A loud acoustic stimulus that elicits a startle reflex has long been used to study the neurophysiology of cortical and subcortical neural circuits. More recent investigations have shown that startle can act as an early trigger for prepared actions, suggesting a brainstem role in the preparation and initiation of actions. However, in order to attribute any startle‐triggered voluntary responses to activation in subcortical structures it is necessary to measure a startle‐related activity in these structures. The current study investigated the most effective stimulus for eliciting a detectible startle reflex. While more intense stimuli are more likely to elicit a startle reflex, the current study examined whether broadband noise is more likely than a pure tone to produce a startle at various intensities above 100 dB. Participants performed a button release reaction time task in response to either a 1 kHz tone or a broadband noise pulse with intensities ranging from 82 to 124 dB. Reaction time and EMG from the wrist extensors and the sternocleidomastoid (SCM) were measured. Results showed that startle‐related SCM EMG was elicited more frequently by broadband noise compared to pure tones. The higher proportion of startle reflexes observed in SCM was associated with a higher incidence of the voluntary task being triggered early. A higher incidence of startle following broadband noise is attributed to the activation of a larger proportion of the basilar membrane; thus, a lower intensity broadband noise stimulus may be used to elicit startle reflex at a similar rate as a higher intensity pure tone.
The startle reflex, a whole‐body physiological response to a sudden and intense stimulus, has been employed in many studies as a probe to study basic neurophysiology and pathophysiology in humans (Landis et al. 1939). More recently, startle has also been used to probe voluntary response preparation by presenting a loud acoustic stimulus that is capable of eliciting a startle reflex in place of the go‐signal in simple reaction time (RT) tasks (see Carlsen et al. 2012; Valls‐Solé et al. 2008 for reviews). Findings have consistently shown that presenting a stimulus that elicits a startle also leads to a large facilitation of RT that is greater than can be explained by the increased stimulus intensity alone (Carlsen et al. 2007). It has been argued that startle trial RTs are so short (e.g., some premotor RTs <65 msec) that the normal cortical stimulus–response circuits must have been bypassed. These fast responses, termed “StartReact” responses, are thought to result from startle‐related neural activation in subcortical structures interacting with voluntary response channels, leading to the prepared action being triggered involuntarily (Carlsen et al. 2012). Various studies have employed this StartReact effect to investigate the structures and processes involved in the preparation for various motor tasks from ballistic wrist extension (Valls‐Solé et al. 1999) to gait initiation (Mackinnon et al. 2007) in both healthy controls and various motor disordered populations, such as patients with Parkinson's disease (Carlsen et al. 2013) and stroke (Honeycutt and Perreault 2012).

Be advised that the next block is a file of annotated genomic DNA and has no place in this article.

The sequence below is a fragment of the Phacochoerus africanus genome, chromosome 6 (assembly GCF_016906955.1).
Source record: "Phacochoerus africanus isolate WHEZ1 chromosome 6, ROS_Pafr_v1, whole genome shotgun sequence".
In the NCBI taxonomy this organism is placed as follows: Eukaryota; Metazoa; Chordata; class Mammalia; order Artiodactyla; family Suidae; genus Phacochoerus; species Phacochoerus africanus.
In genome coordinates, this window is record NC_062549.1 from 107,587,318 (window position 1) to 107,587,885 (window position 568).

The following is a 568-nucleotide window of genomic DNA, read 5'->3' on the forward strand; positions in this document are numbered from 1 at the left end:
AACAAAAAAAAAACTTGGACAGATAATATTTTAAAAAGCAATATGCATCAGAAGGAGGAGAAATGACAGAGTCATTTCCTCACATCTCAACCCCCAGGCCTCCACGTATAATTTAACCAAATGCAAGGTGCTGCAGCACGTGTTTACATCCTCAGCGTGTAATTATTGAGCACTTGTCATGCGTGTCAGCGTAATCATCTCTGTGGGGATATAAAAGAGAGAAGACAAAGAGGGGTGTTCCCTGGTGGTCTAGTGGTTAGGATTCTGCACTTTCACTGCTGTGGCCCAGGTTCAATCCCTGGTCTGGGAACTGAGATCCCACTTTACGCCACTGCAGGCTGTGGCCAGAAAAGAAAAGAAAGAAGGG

In order to be able to confidently assert that any RT speeding following a startling acoustic stimulus (SAS) is the result of activation in subcortical areas related to the startle reflex, a reliable indication that a startle reflex actually occurred is required. While the eye‐blink response is typically used to indicate a startle due to its consistency (Blumenthal et al. 2005), it may simply be too sensitive to loud acoustic stimuli to reliably predict sufficient activation of subcortical structures to elicit a StartReact response. A startle‐related blink seen in the orbicularis oculi (OOc) is typically elicited in a large majority of trials by stimuli of only 100 dB (Blumenthal and Berg 1986; Brown et al. 1991). In contrast, although a startle‐related burst of EMG is infrequently elicited in the sternocleidomastoid (SCM) with stimuli of less than 100 dB, the incidence of this response increases along with increasing acoustic stimulus intensity up to 124 dB (Carlsen et al. 2007). Importantly, it appears that in order to elicit a StartReact response (i.e., the early and involuntary release of the prepared action Carlsen et al. 2011, 2007, 2003), a sufficiently strong startle reflex must be elicited to also result in a burst of activity in the (presumably higher threshold) SCM (Carlsen et al. 2007). Observing an eye‐blink response alone results in RTs that scale with stimulus intensity, and are no different than those produced by the well‐known stimulus intensity effect (Kohfeld 1971). In contrast, when accompanied by SCM activation, RTs are significantly shorter than those produced when only OOc activity is present, and do not scale with intensity (Carlsen et al. 2007).